2. To form characters, letters, or figures, as representative of sounds or ideas; to express words and sentences by written signs.

    Chaucer.

    So it stead you, I will write,
    Please you command.
    Shak.

  3. To set down for reading; to express in legible or intelligible characters; to inscribe; as, to write a deed; to write a bill of divorcement; hence, specifically, to set down in an epistle; to communicate by letter.

    Last night she enjoined me to write some lines to one she loves. Shak.

    I chose to write the thing I durst not speak
    To her I loved.
    Prior.

  4. To be regularly employed or occupied in writing, copying, or accounting; to act as clerk or amanuensis; as, he writes in one of the public offices.
  5. Hence, to compose or produce, as an author.

    I purpose to write the history of England from the accession of King James the Second down to a time within the memory of men still living. Macaulay.

  6. To frame or combine ideas, and express them in written words; to play the author; to recite or relate in books; to compose.

    They can write up to the dignity and character of the authors. Felton.

  7. To impress durably; to imprint; to engrave; as, truth written on the heart.
  8. To compose or send letters.

    He wrote for all the Jews that went out of his realm up into Jewry concerning their freedom. 1 Esdras iv. 49.

  9. To make known by writing; to record; to prove by one's own written testimony; -- often used reflexively.

    He who writes himself by his own inscription is like an ill painter, who, by writing on a shapeless picture which he hath drawn, is fain to tell passengers what shape it is, which else no man could imagine. Milton.

    To write to, to communicate by a written document to. -- Written laws, laws deriving their force from express legislative enactment, as contradistinguished from unwritten, or common, law. See the Note under Law, and Common law, under Common, a.

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Write

WRITE, verb transitive preterit tense wrote.; participle passive writ, written. [Latin]

1. To form by a pen on paper or other material, or by a graver on wood or stone; as, to write the characters called letters; to write figures. We write characters on paper with pen and ink; we write them on stone with a graving tool.

2. To express by forming letters and words on paper or stone; as, to write a deed; to write a bill of divorcement. The ten commandments were written with the finger of God on tables of stone. Exodus 31:1.

3. To engrave. [See the preceding definition.]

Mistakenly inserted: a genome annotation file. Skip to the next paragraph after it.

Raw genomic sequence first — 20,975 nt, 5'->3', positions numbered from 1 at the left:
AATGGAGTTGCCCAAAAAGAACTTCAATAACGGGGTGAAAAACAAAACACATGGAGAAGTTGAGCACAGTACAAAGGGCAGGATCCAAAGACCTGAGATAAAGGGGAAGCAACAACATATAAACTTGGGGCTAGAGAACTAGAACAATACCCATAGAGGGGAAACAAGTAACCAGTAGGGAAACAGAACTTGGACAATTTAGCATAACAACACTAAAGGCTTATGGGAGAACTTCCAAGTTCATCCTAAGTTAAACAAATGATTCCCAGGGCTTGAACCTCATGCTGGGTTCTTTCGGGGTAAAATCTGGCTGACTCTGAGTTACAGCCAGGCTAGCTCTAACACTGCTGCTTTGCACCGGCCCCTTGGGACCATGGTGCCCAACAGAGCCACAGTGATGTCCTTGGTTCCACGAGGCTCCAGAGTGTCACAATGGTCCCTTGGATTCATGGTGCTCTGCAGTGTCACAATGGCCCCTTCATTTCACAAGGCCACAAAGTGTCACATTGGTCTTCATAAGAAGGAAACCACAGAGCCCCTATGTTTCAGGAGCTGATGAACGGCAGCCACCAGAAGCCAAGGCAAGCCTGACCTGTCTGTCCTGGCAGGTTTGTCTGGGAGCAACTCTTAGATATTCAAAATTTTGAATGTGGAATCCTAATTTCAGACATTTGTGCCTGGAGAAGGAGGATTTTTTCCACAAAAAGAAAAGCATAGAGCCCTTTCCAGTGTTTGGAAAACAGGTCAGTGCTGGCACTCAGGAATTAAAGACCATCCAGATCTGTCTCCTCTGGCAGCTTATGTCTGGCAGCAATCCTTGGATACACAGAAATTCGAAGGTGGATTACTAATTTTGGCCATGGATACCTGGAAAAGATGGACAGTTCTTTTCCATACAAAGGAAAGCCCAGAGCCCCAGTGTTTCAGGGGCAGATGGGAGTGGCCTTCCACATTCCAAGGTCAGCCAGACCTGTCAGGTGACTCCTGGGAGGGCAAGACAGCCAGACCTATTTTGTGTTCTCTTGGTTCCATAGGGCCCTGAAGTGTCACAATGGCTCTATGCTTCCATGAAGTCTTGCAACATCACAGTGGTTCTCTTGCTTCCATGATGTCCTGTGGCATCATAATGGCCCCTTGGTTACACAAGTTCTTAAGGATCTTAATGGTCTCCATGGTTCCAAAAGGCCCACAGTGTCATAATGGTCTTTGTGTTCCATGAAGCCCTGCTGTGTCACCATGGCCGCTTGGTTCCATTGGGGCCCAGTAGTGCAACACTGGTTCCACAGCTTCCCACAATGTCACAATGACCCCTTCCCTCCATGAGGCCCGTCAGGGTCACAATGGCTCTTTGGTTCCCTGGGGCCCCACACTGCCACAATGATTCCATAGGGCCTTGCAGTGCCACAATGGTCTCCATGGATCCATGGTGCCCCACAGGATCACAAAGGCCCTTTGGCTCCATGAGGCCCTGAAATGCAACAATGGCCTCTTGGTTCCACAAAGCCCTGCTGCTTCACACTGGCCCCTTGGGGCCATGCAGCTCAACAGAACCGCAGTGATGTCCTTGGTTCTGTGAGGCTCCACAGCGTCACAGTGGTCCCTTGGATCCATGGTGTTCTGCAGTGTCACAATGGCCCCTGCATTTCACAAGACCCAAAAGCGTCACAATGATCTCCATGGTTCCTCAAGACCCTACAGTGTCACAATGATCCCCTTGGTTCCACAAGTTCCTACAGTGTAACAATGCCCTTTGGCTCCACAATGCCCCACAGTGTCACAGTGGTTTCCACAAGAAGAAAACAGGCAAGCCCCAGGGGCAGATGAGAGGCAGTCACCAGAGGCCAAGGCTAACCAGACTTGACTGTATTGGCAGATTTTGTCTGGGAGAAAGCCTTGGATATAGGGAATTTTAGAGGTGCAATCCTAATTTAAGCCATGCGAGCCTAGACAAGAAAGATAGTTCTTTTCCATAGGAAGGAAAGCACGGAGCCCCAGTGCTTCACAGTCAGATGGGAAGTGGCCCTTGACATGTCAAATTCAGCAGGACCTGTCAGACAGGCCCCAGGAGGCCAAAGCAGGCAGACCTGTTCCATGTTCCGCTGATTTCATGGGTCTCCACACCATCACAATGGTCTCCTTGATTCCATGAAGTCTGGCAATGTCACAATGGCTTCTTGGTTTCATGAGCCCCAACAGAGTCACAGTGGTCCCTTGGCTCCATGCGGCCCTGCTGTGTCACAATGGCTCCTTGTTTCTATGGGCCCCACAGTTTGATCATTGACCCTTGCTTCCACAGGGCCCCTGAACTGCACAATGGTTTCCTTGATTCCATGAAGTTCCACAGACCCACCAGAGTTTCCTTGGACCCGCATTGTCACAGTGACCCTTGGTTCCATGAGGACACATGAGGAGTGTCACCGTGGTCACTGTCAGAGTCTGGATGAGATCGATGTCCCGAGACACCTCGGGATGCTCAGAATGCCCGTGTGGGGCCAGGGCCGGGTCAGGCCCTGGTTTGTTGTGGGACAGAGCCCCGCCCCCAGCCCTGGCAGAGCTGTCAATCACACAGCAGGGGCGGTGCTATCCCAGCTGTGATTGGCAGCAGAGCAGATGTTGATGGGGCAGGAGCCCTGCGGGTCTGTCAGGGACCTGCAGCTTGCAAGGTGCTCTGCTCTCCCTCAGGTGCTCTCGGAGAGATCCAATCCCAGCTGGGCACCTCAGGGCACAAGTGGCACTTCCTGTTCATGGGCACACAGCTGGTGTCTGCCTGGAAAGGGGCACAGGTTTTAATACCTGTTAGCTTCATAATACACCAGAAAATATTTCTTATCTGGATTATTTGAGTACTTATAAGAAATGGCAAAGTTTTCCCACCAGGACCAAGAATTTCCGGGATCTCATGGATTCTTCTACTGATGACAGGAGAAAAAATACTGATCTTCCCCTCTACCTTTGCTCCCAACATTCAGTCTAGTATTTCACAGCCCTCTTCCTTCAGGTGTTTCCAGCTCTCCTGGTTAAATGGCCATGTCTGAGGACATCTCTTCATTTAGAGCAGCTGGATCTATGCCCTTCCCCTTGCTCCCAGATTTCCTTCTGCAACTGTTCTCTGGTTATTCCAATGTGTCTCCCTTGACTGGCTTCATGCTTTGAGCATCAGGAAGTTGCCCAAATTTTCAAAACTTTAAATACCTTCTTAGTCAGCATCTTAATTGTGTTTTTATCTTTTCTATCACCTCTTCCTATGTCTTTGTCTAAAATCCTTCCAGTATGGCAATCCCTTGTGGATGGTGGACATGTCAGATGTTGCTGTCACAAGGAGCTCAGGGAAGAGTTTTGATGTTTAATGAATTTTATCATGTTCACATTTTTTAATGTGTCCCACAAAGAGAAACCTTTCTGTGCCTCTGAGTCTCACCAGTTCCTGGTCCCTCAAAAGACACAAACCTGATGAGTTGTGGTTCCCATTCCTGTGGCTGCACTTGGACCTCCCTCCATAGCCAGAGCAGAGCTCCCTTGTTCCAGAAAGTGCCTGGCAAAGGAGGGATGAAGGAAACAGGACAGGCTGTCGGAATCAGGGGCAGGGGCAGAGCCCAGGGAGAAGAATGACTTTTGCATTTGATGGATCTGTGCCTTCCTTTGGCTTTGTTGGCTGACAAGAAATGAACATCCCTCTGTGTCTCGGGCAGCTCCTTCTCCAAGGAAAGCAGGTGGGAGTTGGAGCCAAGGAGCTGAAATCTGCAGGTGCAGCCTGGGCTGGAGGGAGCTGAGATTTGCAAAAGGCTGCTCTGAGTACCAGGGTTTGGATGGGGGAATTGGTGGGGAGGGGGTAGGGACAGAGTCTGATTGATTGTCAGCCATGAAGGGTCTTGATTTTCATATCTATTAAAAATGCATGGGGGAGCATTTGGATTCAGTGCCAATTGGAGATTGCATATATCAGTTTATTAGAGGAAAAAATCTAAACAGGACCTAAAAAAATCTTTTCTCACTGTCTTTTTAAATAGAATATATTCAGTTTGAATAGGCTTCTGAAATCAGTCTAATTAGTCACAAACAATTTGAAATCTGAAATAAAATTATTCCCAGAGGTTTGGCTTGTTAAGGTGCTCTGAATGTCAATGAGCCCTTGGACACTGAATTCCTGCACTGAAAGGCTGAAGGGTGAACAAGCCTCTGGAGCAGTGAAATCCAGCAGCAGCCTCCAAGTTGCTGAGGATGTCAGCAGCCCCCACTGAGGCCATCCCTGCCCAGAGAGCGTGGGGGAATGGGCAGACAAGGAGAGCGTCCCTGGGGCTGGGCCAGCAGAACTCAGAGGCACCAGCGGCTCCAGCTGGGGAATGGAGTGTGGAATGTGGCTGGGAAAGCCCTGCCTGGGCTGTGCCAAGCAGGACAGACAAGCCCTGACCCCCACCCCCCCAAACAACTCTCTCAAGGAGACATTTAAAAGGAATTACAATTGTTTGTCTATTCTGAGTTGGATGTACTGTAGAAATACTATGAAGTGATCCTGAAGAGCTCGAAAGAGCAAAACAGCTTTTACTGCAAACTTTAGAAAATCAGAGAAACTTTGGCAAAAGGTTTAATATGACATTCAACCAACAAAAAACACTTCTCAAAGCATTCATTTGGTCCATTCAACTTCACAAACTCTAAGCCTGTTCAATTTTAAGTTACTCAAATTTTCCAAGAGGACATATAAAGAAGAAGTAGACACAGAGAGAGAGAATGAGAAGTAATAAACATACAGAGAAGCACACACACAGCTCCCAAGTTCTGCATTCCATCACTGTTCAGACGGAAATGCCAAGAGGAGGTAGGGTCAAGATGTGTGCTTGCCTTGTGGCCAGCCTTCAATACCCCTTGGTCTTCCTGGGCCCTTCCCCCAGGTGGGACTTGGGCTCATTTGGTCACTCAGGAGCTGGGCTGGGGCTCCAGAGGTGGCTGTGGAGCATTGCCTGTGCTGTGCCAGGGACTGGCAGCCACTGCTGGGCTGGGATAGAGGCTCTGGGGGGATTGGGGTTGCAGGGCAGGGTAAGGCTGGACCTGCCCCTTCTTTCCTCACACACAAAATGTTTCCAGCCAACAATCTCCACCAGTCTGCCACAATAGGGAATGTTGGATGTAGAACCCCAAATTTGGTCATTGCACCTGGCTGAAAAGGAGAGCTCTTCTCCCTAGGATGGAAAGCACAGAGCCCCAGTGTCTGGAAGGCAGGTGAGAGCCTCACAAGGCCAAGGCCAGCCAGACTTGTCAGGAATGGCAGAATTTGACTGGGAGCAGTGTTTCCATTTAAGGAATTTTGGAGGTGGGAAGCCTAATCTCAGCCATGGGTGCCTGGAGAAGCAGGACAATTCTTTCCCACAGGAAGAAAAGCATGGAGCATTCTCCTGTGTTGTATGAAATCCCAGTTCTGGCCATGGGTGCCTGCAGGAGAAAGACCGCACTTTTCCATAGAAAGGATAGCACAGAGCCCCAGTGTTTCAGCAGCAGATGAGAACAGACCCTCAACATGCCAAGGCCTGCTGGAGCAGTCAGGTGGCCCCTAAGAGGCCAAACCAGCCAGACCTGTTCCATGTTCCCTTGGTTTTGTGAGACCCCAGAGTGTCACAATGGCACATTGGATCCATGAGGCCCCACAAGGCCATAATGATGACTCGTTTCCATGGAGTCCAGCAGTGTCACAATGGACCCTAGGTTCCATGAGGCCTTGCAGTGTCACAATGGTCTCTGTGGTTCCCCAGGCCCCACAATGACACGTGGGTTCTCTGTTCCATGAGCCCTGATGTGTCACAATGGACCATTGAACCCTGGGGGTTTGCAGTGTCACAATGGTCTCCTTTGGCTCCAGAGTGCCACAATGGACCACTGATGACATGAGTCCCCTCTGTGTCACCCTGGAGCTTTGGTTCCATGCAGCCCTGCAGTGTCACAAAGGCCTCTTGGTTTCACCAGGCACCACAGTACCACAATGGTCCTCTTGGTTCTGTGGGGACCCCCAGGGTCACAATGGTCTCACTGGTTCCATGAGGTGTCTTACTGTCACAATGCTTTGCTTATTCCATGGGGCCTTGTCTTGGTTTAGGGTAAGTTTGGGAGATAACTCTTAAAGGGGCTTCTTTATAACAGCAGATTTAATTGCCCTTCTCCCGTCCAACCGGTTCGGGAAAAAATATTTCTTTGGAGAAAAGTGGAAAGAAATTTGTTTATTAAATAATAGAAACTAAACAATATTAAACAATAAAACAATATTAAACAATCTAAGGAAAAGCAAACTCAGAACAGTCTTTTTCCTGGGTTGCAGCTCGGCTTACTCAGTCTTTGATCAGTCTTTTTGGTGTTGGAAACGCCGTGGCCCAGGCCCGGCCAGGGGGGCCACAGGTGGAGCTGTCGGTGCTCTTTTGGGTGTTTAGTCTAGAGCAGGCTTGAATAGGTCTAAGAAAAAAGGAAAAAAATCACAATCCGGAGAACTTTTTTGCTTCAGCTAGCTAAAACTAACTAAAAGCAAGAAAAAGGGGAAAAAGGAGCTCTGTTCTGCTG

4. To impress durable. write useful truths on the heart.

5. To compose or produce, as an author.

6. To copy; to transcribe.

7. To communicate by letter.

I chose to write the thing I durst not speak to her I lovd.

WRITE, verb intransitive

1. To perform the act of forming characters, letters or figures, as representatives of sounds or ideas. Learn to write when young.

2. To be employed as a clerk or an amanuensis. A writes for B. D writes in one of the public offices.

3. To play the author; as, he thinks, he speaks, he writes, he sings.

4. To recite or relate in books. Josephus wrote of the wars of the Jews.

5. To send letters.

He wrote for all the Jews concerning their freedom.

6. To call ones self; to be entitled; to use the style of.

Those who began to write themselves men, but thought it no shame to learn.

7. To compose; to frame or combine ideas and express them in words.

They can write up to the dignity and character of their authors.

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Word of the Day

importance

IMPORT'ANCE, n.

1. Weight; consequence; a bearing on some interest; that quality of any thing by which it may affect a measure, interest or result. The education of youth is of great importance to a free government. A religious education is of infinite importance to every human being.

2. Weight or consequence in the scale of being.

Thy own importance know.

Nor bound thy narrow views to things below.

3. Weight or consequence in self-estimation.

He believes himself a man of importance.

4. Thing implied; matter; subject; importunity. [In these senses, obsolete.]

Random Word

ritual

RIT'UAL, a.

1. Pertaining to rites; consisting of rites; as ritual service or sacrifices.

2. Prescribing rites; as the ritual law.

RIT'UAL, n. A book containing the rites to be observed, or the manner of performing divine service in a particular church, diocese or the like.

Noah's 1828 Dictionary

First dictionary of the American Language!

Noah Webster, the Father of American Christian education, wrote the first American dictionary and established a system of rules to govern spelling, grammar, and reading. This master linguist understood the power of words, their definitions, and the need for precise word usage in communication to maintain independence. Webster used the Bible as the foundation for his definitions.

This standard reference tool will greatly assist students of all ages in their studies.

No other dictionary compares with the Webster's 1828 dictionary. The English language has changed again and again and in many instances has become corrupt. The American Dictionary of the English Language is based upon God's written word, for Noah Webster used the Bible as the foundation for his definitions. This standard reference tool will greatly assist students of all ages in their studies. From American History to literature, from science to the Word of God, this dictionary is a necessity. For homeschoolers as well as avid Bible students it is easy, fast, and sophisticated.